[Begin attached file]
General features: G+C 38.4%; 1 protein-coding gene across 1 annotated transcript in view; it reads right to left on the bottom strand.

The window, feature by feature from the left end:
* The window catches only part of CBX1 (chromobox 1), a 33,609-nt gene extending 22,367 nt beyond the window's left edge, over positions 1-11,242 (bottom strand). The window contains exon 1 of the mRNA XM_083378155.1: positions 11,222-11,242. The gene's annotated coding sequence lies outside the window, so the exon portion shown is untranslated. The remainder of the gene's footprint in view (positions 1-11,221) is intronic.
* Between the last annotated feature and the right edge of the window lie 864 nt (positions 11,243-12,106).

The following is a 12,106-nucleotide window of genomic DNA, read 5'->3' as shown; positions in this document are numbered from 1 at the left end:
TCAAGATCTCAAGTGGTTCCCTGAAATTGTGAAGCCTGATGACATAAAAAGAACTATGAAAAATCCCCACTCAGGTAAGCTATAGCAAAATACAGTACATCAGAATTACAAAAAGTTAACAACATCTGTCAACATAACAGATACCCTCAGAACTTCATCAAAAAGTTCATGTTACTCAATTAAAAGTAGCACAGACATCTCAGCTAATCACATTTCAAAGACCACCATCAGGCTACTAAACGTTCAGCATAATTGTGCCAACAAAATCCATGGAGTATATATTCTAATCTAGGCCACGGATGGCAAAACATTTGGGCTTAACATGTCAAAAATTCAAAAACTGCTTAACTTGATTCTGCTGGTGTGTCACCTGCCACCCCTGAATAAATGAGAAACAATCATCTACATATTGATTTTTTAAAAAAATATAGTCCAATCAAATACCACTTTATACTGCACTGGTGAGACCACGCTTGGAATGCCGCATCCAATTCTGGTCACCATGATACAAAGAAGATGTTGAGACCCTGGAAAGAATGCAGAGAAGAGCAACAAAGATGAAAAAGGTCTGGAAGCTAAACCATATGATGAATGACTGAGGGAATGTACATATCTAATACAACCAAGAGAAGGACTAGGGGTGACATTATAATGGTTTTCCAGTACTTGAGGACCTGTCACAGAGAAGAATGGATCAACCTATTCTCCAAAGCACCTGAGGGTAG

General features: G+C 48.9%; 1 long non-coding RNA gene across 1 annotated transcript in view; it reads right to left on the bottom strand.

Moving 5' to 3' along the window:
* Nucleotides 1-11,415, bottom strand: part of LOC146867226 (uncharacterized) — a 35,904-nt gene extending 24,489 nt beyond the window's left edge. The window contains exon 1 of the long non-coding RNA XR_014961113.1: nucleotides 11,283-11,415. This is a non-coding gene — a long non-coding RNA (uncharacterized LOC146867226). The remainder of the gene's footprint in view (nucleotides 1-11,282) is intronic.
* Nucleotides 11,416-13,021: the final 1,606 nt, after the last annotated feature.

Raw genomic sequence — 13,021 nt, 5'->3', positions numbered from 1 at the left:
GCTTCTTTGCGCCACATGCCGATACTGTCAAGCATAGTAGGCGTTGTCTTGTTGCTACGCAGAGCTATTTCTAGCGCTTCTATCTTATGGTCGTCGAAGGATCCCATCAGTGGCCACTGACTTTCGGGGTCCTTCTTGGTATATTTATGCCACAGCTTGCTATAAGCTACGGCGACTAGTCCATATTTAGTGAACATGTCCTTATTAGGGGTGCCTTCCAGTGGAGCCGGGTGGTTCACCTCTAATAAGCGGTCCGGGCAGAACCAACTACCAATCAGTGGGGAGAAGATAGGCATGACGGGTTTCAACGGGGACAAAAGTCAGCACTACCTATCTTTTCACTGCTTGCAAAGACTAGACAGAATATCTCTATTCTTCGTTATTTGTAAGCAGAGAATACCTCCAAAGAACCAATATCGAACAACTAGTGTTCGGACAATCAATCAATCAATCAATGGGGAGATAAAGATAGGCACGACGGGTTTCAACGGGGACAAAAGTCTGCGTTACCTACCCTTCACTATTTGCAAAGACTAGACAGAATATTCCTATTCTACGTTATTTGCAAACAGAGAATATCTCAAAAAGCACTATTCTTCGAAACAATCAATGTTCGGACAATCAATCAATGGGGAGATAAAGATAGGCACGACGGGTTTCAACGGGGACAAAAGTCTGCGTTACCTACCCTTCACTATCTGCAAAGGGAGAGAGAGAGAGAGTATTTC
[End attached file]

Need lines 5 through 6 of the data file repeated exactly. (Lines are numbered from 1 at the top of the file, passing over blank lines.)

The following is a 12,106-nucleotide window of genomic DNA, read 5'->3' as shown; positions in this document are numbered from 1 at the left end:
TCAAGATCTCAAGTGGTTCCCTGAAATTGTGAAGCCTGATGACATAAAAAGAACTATGAAAAATCCCCACTCAGGTAAGCTATAGCAAAATACAGTACATCAGAATTACAAAAAGTTAACAACATCTGTCAACATAACAGATACCCTCAGAACTTCATCAAAAAGTTCATGTTACTCAATTAAAAGTAGCACAGACATCTCAGCTAATCACATTTCAAAGACCACCATCAGGCTACTAAACGTTCAGCATAATTGTGCCAACAAAATCCATGGAGTATATATTCTAATCTAGGCCACGGATGGCAAAACATTTGGGCTTAACATGTCAAAAATTCAAAAACTGCTTAACTTGATTCTGCTGGTGTGTCACCTGCCACCCCTGAATAAATGAGAAACAATCATCTACATATTGATTTTTTAAAAAAATATAGTCCAATCAAATACCACTTTATACTGCACTGGTGAGACCACGCTTGGAATGCCGCATCCAATTCTGGTCACCATGATACAAAGAAGATGTTGAGACCCTGGAAAGAATGCAGAGAAGAGCAACAAAGATGAAAAAGGTCTGGAAGCTAAACCATATGATGAATGACTGAGGGAATGTACATATCTAATACAACCAAGAGAAGGACTAGGGGTGACATTATAATGGTTTTCCAGTACTTGAGGACCTGTCACAGAGAAGAATGGATCAACCTATTCTCCAAAGCACCTGAGGGTAG